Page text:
Victor is a buttoned-up, by-the-book hit man with limited social skills; Rose is a free-spirited thief on the run. Although he’s initially assigned to kill her, he winds up saving her from other killers, and they take off together to escape them, along with the young Tony, who’s not sure what’s going on but is glad to be along for the ride.
If all this sounds familiar, it apparently didn’t to the people behind this film (including director Lynn, who made the much funnier My Cousin Vinny). Maybe it also has something to do with the source material, a 1993 French comedy, made before The Sopranos (to name one example) made hit men and their business ripe topics for comedy. Emily Blunt needs to bring a bit more Anna Faris-style craziness as Rose, while Rupert Grint, on a school break from Hogwarts, does what he can with the sketchy part of Tony, the amiable slacker who’s only rattled when required to fire a gun. As Victor, Bill Nighy, usually more animated, is so restrained he still appears fairly rigid even after Rose has loosened him up.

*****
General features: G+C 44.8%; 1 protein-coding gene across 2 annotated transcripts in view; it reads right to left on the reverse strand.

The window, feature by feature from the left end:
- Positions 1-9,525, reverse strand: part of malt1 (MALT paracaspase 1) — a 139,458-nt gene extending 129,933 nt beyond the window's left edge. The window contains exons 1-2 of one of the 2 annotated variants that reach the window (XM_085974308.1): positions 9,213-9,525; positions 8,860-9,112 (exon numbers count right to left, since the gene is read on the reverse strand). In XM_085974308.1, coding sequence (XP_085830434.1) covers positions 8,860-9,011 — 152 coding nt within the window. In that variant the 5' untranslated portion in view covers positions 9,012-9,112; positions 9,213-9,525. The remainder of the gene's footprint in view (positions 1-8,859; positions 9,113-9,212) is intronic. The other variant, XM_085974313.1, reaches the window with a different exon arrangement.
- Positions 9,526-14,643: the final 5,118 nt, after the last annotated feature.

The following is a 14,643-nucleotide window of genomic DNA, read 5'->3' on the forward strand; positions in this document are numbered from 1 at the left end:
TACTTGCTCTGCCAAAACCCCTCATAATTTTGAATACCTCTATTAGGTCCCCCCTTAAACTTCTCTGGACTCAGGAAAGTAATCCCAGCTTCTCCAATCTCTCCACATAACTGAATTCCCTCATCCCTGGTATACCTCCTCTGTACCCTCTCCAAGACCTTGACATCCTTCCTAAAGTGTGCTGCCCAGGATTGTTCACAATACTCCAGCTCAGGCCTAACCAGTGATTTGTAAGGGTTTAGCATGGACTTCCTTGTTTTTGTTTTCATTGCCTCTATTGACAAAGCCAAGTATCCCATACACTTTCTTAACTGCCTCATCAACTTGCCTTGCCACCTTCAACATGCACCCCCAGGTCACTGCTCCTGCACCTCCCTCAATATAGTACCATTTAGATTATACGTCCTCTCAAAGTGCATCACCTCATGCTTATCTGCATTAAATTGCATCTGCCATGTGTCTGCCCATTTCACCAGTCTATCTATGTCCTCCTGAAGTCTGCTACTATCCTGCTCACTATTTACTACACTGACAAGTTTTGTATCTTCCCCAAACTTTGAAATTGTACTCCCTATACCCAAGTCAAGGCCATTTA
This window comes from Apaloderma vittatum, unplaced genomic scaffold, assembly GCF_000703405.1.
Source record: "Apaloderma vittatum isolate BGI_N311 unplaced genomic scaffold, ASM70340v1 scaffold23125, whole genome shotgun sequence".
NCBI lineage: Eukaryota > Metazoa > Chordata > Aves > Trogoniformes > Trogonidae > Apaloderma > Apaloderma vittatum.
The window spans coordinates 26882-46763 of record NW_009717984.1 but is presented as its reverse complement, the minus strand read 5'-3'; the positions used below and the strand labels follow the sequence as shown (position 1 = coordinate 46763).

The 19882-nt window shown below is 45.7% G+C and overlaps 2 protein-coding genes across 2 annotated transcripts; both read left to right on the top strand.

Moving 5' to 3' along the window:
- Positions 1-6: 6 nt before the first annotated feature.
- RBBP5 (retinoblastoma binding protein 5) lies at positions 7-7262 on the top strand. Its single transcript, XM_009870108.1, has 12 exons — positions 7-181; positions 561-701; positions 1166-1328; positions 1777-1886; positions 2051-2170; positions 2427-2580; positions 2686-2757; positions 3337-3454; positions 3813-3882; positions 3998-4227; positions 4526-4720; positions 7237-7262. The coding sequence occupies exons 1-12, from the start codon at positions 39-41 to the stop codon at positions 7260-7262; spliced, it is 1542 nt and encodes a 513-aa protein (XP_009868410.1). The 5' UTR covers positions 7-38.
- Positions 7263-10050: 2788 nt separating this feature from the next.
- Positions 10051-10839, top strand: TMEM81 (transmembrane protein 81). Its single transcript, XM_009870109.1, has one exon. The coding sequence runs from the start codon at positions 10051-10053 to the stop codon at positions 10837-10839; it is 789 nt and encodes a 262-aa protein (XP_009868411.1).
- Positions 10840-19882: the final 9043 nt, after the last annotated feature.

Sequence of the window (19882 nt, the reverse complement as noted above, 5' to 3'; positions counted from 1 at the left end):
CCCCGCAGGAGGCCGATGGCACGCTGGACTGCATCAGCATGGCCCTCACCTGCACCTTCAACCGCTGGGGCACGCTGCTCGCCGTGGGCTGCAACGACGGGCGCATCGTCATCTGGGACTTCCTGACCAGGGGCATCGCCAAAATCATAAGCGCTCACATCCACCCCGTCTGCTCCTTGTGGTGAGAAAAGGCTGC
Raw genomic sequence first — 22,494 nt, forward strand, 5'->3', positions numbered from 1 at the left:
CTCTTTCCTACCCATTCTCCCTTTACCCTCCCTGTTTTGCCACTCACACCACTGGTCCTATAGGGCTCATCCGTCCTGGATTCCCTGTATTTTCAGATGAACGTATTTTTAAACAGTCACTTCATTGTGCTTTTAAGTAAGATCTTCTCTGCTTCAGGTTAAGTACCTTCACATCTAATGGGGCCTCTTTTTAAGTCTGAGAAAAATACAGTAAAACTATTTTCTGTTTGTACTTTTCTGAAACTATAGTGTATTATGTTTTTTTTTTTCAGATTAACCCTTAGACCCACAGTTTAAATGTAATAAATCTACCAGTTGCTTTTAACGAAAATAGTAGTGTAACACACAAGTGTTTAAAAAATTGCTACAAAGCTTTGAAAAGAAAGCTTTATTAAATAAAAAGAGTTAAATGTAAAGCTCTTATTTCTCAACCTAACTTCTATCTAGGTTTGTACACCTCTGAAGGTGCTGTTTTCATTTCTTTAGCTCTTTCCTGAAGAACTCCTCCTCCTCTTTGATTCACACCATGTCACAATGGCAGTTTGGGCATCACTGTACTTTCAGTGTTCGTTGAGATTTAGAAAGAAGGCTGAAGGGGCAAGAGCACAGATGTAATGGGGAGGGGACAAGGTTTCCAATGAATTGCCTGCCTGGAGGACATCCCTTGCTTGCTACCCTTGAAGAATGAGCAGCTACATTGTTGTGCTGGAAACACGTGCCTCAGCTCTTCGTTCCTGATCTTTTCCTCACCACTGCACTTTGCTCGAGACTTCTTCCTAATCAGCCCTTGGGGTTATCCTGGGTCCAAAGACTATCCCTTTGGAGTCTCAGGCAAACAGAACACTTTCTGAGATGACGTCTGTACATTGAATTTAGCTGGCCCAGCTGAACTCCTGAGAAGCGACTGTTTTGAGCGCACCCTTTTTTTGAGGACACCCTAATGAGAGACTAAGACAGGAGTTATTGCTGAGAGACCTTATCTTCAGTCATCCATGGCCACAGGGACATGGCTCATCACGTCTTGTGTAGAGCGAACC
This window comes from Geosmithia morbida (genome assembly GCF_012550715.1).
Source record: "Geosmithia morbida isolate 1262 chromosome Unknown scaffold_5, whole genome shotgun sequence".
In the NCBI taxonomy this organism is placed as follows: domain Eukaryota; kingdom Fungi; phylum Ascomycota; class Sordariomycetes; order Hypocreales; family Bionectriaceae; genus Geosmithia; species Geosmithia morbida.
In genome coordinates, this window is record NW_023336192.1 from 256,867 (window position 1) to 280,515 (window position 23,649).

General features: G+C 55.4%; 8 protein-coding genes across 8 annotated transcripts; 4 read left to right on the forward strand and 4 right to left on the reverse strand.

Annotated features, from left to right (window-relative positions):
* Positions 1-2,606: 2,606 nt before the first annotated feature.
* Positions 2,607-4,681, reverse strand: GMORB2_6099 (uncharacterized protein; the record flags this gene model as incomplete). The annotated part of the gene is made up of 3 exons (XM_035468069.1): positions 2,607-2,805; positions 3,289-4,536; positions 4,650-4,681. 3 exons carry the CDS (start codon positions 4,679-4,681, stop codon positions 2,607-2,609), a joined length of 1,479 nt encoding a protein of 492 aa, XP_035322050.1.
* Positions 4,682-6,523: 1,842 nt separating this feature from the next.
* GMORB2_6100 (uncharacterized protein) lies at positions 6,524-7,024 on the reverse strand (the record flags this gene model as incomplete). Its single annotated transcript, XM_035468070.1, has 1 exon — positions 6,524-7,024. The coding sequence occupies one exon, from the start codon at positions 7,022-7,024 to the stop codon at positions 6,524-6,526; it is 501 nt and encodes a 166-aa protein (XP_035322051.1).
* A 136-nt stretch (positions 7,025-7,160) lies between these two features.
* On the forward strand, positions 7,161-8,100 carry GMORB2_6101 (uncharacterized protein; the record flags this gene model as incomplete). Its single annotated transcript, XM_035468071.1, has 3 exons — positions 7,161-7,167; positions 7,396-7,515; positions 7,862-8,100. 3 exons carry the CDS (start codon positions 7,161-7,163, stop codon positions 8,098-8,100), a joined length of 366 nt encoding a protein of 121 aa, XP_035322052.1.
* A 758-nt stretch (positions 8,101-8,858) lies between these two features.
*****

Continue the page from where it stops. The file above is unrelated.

While the film’s first half has some wild chases and narrow escapes, which are fun if not that inventive, the second half finds the cast hiding out in Victor’s country house, where the action drags considerably. All of this could have been livened up by some clever dialogue or unusual characters, but except for a few spots there isn’t much new here and, disappointingly, very few laughs.